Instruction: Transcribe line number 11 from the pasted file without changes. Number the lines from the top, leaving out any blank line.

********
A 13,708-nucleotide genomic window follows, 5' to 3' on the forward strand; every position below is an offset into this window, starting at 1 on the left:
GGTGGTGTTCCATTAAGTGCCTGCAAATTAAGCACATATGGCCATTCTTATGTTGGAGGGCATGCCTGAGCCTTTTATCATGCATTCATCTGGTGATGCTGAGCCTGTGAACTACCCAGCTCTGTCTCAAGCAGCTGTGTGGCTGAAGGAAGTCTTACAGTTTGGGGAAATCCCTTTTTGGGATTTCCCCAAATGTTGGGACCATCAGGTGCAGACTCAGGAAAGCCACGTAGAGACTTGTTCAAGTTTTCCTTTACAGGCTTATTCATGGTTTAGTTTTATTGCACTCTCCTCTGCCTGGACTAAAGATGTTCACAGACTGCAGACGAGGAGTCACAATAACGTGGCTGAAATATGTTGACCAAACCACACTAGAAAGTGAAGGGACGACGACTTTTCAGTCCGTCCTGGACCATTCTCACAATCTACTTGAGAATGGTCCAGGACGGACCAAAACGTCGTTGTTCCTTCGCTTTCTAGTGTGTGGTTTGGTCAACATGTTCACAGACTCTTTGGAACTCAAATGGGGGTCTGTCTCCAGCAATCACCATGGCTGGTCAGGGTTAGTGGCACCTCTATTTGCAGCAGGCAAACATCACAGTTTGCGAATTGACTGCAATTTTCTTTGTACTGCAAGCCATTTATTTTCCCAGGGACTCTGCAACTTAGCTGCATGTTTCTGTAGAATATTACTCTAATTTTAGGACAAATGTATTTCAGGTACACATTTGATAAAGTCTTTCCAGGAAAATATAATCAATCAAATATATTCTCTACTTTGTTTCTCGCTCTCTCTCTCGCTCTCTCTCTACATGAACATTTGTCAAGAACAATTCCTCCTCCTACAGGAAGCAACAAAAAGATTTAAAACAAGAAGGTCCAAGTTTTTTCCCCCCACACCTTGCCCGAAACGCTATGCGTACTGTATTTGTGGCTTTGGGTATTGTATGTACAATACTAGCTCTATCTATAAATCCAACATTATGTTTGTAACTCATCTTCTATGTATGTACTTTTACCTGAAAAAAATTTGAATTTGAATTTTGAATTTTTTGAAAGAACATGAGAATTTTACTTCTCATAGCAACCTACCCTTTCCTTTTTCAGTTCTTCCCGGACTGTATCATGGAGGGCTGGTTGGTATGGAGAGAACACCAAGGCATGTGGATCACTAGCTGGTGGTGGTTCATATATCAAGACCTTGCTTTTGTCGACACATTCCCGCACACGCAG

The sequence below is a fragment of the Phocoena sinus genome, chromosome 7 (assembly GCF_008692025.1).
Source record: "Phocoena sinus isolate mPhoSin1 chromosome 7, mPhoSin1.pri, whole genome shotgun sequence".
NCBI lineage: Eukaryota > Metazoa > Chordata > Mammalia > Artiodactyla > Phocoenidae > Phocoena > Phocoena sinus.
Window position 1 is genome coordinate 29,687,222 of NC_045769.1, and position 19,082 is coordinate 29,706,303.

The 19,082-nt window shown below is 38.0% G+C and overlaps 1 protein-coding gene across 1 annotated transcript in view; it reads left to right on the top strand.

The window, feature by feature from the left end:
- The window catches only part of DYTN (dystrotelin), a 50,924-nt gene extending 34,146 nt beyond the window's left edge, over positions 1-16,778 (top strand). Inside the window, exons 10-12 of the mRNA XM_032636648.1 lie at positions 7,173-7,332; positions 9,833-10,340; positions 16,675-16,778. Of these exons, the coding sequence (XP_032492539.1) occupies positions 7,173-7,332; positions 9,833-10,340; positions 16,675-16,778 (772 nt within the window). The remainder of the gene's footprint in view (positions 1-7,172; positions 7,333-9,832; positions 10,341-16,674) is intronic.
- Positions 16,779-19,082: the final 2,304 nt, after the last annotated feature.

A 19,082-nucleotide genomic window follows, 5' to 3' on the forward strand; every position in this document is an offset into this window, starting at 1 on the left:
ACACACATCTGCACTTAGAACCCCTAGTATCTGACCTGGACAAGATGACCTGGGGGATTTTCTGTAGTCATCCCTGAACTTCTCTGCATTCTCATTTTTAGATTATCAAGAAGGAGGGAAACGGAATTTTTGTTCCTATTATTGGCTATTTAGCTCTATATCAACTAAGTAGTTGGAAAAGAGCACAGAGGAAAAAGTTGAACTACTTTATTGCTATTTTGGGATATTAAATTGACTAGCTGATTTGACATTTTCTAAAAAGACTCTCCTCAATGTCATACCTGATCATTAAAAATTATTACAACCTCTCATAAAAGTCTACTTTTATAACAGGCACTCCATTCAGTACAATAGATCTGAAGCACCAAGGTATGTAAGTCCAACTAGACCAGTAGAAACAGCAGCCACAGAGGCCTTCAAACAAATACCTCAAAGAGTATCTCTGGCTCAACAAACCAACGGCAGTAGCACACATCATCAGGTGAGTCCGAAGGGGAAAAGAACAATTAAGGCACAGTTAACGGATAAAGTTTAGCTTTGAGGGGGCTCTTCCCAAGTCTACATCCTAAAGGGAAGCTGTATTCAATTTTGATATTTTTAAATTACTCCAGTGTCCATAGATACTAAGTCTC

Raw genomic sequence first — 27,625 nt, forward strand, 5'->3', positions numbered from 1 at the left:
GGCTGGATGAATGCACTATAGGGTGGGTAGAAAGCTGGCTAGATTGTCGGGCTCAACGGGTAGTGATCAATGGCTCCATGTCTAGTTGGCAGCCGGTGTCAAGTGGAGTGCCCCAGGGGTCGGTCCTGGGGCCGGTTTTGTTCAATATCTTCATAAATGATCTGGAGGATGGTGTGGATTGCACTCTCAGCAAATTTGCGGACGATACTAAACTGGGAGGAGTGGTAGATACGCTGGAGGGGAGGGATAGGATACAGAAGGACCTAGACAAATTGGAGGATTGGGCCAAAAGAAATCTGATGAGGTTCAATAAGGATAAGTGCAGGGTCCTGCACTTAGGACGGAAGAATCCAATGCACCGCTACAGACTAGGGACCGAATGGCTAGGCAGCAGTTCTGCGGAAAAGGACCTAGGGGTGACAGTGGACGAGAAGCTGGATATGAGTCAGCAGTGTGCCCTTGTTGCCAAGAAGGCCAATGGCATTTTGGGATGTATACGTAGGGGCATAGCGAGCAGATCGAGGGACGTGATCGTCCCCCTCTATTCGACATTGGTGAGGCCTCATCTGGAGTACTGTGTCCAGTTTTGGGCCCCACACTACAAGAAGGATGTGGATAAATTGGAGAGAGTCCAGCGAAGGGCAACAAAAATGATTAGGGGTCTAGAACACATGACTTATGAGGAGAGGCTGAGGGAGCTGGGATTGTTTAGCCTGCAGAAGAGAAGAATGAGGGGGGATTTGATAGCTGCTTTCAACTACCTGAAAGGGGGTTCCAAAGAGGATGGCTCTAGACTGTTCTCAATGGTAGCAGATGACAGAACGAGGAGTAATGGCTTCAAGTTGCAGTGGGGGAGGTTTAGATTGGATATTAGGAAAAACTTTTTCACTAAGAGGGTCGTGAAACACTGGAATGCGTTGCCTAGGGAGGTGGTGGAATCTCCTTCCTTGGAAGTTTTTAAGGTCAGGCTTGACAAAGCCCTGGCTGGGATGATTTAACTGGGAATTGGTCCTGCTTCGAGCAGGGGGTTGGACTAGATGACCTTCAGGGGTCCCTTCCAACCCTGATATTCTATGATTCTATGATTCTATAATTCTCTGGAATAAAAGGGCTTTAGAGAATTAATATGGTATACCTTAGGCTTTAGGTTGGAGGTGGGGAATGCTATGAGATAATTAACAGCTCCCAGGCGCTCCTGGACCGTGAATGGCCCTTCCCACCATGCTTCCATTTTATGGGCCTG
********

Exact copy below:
A 19,082-nucleotide genomic window follows, 5' to 3' on the forward strand; every position in this document is an offset into this window, starting at 1 on the left: